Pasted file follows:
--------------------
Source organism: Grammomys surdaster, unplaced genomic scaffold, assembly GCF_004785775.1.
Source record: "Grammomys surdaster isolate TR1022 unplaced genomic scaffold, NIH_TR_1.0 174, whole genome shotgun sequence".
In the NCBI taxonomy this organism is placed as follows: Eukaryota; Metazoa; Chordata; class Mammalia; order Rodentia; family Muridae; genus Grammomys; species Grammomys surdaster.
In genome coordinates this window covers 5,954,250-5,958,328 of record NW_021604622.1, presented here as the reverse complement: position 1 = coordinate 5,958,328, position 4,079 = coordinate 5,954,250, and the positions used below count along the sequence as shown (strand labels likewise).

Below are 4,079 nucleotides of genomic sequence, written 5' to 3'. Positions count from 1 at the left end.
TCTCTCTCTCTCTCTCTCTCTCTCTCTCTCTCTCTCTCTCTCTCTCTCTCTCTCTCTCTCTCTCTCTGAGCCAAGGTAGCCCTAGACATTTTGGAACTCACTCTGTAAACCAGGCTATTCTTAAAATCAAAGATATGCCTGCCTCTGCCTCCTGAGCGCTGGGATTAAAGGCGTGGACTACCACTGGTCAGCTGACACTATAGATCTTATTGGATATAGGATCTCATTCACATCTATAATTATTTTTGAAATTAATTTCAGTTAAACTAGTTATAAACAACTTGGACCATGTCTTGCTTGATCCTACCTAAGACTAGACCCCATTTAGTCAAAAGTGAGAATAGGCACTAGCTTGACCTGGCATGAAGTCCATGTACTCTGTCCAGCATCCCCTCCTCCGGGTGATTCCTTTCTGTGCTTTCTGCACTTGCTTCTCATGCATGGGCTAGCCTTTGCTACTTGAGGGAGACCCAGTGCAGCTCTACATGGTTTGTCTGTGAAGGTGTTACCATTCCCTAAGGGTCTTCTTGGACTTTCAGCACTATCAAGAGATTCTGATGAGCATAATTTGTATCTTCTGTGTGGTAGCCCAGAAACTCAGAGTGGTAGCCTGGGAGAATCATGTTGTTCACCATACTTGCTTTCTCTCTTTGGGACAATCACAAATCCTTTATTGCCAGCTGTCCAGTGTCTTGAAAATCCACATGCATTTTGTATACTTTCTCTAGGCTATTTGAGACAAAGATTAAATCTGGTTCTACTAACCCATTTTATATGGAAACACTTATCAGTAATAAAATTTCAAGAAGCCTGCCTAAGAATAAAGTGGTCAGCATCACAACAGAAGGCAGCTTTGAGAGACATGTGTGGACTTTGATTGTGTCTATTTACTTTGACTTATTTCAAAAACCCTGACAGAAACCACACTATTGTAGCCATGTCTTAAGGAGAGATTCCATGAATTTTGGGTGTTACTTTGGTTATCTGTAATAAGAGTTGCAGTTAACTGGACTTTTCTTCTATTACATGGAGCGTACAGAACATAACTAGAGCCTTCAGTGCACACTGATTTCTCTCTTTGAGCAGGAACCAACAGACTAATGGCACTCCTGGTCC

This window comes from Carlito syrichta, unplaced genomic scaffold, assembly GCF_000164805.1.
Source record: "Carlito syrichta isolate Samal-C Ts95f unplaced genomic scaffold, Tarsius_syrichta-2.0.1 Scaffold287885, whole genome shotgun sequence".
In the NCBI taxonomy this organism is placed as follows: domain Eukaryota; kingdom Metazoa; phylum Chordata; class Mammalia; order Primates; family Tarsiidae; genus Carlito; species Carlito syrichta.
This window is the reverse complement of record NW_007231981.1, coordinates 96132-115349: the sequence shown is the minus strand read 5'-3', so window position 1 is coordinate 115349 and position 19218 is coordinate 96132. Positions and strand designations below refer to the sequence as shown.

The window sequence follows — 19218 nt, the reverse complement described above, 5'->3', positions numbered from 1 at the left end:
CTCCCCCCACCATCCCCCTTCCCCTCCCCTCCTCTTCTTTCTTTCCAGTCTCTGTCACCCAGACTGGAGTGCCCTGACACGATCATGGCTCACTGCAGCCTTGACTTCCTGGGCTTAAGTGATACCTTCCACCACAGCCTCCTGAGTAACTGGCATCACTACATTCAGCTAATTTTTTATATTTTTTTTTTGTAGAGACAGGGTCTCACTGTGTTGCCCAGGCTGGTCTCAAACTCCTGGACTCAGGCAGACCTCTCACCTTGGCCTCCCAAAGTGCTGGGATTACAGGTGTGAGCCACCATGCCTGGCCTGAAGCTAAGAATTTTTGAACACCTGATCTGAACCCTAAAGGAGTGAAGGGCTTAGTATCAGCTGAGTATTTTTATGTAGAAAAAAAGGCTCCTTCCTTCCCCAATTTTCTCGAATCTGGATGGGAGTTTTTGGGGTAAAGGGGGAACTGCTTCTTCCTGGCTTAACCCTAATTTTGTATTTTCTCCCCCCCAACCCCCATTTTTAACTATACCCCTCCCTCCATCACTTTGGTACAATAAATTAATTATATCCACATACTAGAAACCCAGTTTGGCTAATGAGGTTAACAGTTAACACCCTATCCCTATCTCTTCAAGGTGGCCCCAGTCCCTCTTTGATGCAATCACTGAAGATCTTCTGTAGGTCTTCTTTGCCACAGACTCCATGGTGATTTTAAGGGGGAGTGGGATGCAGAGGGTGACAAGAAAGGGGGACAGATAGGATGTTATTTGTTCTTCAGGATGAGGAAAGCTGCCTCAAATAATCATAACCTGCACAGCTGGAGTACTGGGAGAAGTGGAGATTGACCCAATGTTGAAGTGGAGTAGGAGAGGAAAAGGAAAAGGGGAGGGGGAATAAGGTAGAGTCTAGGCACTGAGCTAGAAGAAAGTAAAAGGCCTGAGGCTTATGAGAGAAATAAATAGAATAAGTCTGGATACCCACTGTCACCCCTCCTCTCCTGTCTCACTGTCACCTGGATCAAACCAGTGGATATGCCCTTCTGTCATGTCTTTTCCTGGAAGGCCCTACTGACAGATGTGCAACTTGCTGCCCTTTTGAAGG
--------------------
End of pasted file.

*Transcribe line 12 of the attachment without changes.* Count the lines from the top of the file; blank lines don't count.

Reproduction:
CTCCCCCCACCATCCCCCTTCCCCTCCCCTCCTCTTCTTTCTTTCCAGTCTCTGTCACCCAGACTGGAGTGCCCTGACACGATCATGGCTCACTGCAGCCTTGACTTCCTGGGCTTAAGTGATACCTTCCACCACAGCCTCCTGAGTAACTGGCATCACTACATTCAGCTAATTTTTTATATTTTTTTTTTGTAGAGACAGGGTCTCACTGTGTTGCCCAGGCTGGTCTCAAACTCCTGGACTCAGGCAGACCTCTCACCTTGGCCTCCCAAAGTGCTGGGATTACAGGTGTGAGCCACCATGCCTGGCCTGAAGCTAAGAATTTTTGAACACCTGATCTGAACCCTAAAGGAGTGAAGGGCTTAGTATCAGCTGAGTATTTTTATGTAGAAAAAAAGGCTCCTTCCTTCCCCAATTTTCTCGAATCTGGATGGGAGTTTTTGGGGTAAAGGGGGAACTGCTTCTTCCTGGCTTAACCCTAATTTTGTATTTTCTCCCCCCCAACCCCCATTTTTAACTATACCCCTCCCTCCATCACTTTGGTACAATAAATTAATTATATCCACATACTAGAAACCCAGTTTGGCTAATGAGGTTAACAGTTAACACCCTATCCCTATCTCTTCAAGGTGGCCCCAGTCCCTCTTTGATGCAATCACTGAAGATCTTCTGTAGGTCTTCTTTGCCACAGACTCCATGGTGATTTTAAGGGGGAGTGGGATGCAGAGGGTGACAAGAAAGGGGGACAGATAGGATGTTATTTGTTCTTCAGGATGAGGAAAGCTGCCTCAAATAATCATAACCTGCACAGCTGGAGTACTGGGAGAAGTGGAGATTGACCCAATGTTGAAGTGGAGTAGGAGAGGAAAAGGAAAAGGGGAGGGGGAATAAGGTAGAGTCTAGGCACTGAGCTAGAAGAAAGTAAAAGGCCTGAGGCTTATGAGAGAAATAAATAGAATAAGTCTGGATACCCACTGTCACCCCTCCTCTCCTGTCTCACTGTCACCTGGATCAAACCAGTGGATATGCCCTTCTGTCATGTCTTTTCCTGGAAGGCCCTACTGACAGATGTGCAACTTGCTGCCCTTTTGAAGG